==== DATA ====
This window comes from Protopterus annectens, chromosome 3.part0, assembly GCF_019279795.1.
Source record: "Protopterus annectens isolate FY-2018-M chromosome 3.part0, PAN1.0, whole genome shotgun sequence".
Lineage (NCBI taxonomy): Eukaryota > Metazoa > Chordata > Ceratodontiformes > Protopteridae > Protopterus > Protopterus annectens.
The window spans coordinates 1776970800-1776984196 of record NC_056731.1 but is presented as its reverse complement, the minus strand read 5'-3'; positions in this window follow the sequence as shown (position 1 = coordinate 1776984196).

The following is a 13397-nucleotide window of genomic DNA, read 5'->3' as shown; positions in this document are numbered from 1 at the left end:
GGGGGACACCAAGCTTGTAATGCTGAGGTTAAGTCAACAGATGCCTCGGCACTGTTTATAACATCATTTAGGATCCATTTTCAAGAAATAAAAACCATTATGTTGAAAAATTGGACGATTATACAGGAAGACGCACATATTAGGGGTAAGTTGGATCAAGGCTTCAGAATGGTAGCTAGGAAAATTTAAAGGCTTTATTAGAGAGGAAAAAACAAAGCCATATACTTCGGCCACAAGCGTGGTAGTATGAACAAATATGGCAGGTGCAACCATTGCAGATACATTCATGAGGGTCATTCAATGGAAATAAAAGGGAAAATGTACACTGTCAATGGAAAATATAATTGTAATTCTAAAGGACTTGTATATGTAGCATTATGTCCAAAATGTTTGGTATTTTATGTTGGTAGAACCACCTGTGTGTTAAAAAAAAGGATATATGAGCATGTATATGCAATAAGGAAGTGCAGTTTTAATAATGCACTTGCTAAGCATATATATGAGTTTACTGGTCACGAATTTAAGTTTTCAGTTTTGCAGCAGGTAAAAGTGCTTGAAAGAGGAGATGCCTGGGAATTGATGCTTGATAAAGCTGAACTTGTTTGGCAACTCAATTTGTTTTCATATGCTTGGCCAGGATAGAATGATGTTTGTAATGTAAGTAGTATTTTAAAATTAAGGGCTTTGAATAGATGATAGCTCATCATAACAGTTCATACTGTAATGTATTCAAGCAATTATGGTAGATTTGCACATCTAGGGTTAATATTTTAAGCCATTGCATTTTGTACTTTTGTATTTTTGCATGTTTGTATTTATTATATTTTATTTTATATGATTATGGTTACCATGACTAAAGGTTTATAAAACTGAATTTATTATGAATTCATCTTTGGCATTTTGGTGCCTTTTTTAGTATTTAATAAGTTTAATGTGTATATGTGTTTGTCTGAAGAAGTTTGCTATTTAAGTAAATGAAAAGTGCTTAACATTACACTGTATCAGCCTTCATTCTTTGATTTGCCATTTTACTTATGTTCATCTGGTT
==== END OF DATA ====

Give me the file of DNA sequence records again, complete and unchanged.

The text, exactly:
This window comes from Protopterus annectens, chromosome 3.part0, assembly GCF_019279795.1.
Source record: "Protopterus annectens isolate FY-2018-M chromosome 3.part0, PAN1.0, whole genome shotgun sequence".
Lineage (NCBI taxonomy): Eukaryota > Metazoa > Chordata > Ceratodontiformes > Protopteridae > Protopterus > Protopterus annectens.
The window spans coordinates 1776970800-1776984196 of record NC_056731.1 but is presented as its reverse complement, the minus strand read 5'-3'; positions in this window follow the sequence as shown (position 1 = coordinate 1776984196).

The following is a 13397-nucleotide window of genomic DNA, read 5'->3' as shown; positions in this document are numbered from 1 at the left end:
GGGGGACACCAAGCTTGTAATGCTGAGGTTAAGTCAACAGATGCCTCGGCACTGTTTATAACATCATTTAGGATCCATTTTCAAGAAATAAAAACCATTATGTTGAAAAATTGGACGATTATACAGGAAGACGCACATATTAGGGGTAAGTTGGATCAAGGCTTCAGAATGGTAGCTAGGAAAATTTAAAGGCTTTATTAGAGAGGAAAAAACAAAGCCATATACTTCGGCCACAAGCGTGGTAGTATGAACAAATATGGCAGGTGCAACCATTGCAGATACATTCATGAGGGTCATTCAATGGAAATAAAAGGGAAAATGTACACTGTCAATGGAAAATATAATTGTAATTCTAAAGGACTTGTATATGTAGCATTATGTCCAAAATGTTTGGTATTTTATGTTGGTAGAACCACCTGTGTGTTAAAAAAAAGGATATATGAGCATGTATATGCAATAAGGAAGTGCAGTTTTAATAATGCACTTGCTAAGCATATATATGAGTTTACTGGTCACGAATTTAAGTTTTCAGTTTTGCAGCAGGTAAAAGTGCTTGAAAGAGGAGATGCCTGGGAATTGATGCTTGATAAAGCTGAACTTGTTTGGCAACTCAATTTGTTTTCATATGCTTGGCCAGGATAGAATGATGTTTGTAATGTAAGTAGTATTTTAAAATTAAGGGCTTTGAATAGATGATAGCTCATCATAACAGTTCATACTGTAATGTATTCAAGCAATTATGGTAGATTTGCACATCTAGGGTTAATATTTTAAGCCATTGCATTTTGTACTTTTGTATTTTTGCATGTTTGTATTTATTATATTTTATTTTATATGATTATGGTTACCATGACTAAAGGTTTATAAAACTGAATTTATTATGAATTCATCTTTGGCATTTTGGTGCCTTTTTTAGTATTTAATAAGTTTAATGTGTATATGTGTTTGTCTGAAGAAGTTTGCTATTTAAGTAAATGAAAAGTGCTTAACATTACACTGTATCAGCCTTCATTCTTTGATTTGCCATTTTACTTATGTTCATCTGGTT